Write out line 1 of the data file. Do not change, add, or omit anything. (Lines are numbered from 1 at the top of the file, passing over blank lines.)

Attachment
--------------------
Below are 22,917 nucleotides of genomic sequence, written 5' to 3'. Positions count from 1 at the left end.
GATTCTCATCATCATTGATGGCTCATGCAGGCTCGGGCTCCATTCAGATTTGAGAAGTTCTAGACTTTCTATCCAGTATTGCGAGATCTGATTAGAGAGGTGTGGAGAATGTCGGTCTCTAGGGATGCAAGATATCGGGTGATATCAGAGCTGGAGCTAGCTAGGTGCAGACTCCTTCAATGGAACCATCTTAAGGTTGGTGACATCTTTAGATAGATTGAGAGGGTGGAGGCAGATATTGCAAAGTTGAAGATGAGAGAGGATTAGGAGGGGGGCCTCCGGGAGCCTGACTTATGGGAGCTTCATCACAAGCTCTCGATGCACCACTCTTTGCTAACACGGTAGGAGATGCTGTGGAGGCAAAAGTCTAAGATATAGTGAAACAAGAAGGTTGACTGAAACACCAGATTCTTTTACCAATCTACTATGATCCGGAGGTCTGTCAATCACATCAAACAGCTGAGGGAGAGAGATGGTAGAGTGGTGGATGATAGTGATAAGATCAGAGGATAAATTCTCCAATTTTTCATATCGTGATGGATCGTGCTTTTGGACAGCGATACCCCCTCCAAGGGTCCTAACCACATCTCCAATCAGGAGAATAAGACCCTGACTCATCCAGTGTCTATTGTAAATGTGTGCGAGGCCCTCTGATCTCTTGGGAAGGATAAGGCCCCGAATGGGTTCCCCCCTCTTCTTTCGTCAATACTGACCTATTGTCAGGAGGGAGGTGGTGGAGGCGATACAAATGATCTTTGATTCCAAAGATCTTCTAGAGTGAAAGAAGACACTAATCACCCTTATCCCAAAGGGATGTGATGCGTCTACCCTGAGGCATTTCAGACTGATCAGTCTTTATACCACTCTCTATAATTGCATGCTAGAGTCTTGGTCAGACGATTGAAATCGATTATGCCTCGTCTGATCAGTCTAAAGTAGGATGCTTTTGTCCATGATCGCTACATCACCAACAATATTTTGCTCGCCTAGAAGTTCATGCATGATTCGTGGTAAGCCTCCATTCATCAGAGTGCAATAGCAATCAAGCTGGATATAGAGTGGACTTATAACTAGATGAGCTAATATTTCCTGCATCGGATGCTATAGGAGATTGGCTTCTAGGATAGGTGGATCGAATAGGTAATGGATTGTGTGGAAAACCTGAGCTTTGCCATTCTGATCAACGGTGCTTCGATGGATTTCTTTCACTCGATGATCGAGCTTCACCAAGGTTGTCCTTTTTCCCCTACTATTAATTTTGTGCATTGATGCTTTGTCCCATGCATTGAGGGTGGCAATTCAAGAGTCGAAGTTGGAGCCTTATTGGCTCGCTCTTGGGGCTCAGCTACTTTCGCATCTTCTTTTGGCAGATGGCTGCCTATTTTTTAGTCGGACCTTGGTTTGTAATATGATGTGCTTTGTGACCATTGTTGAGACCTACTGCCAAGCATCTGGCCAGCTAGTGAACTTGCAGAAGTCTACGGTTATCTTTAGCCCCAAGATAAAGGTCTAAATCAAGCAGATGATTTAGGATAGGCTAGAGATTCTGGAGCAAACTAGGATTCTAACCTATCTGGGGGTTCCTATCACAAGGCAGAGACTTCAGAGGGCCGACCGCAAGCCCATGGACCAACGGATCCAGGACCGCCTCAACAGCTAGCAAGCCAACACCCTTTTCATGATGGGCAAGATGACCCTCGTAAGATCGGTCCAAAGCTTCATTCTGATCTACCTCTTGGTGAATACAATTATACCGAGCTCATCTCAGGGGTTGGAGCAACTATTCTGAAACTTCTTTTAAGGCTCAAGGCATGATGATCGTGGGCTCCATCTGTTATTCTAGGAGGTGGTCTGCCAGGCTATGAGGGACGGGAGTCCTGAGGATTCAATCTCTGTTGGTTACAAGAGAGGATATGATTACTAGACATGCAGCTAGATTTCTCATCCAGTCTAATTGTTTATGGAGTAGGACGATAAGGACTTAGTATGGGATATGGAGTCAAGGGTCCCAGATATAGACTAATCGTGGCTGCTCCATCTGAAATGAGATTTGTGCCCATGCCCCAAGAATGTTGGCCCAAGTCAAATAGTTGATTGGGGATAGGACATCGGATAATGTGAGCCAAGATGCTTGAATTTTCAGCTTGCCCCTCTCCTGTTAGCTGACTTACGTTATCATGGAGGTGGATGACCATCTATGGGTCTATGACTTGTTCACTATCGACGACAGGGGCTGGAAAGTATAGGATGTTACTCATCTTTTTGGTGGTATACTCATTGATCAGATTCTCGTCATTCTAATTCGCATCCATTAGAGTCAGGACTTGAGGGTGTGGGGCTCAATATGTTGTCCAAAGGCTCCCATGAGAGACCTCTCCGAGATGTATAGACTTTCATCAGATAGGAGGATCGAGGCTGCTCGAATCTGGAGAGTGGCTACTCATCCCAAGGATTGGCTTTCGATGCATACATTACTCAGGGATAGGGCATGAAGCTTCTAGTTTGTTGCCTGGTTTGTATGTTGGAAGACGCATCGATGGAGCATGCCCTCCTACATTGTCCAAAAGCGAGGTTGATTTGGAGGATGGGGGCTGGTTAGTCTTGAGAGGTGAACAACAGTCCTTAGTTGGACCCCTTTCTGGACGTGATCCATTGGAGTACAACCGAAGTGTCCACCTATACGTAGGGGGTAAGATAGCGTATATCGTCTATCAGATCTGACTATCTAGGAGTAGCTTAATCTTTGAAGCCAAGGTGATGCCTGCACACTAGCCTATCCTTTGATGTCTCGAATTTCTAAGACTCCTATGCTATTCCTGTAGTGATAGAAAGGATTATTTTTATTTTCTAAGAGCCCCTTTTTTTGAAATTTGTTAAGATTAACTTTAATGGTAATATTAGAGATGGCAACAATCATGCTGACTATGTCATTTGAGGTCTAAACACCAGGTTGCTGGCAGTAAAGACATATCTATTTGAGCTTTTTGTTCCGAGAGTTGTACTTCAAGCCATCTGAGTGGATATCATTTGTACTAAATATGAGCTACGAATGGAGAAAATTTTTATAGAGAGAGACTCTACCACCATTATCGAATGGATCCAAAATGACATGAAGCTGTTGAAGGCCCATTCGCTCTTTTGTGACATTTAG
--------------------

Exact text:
Below are 22,917 nucleotides of genomic sequence, written 5' to 3'. Positions count from 1 at the left end.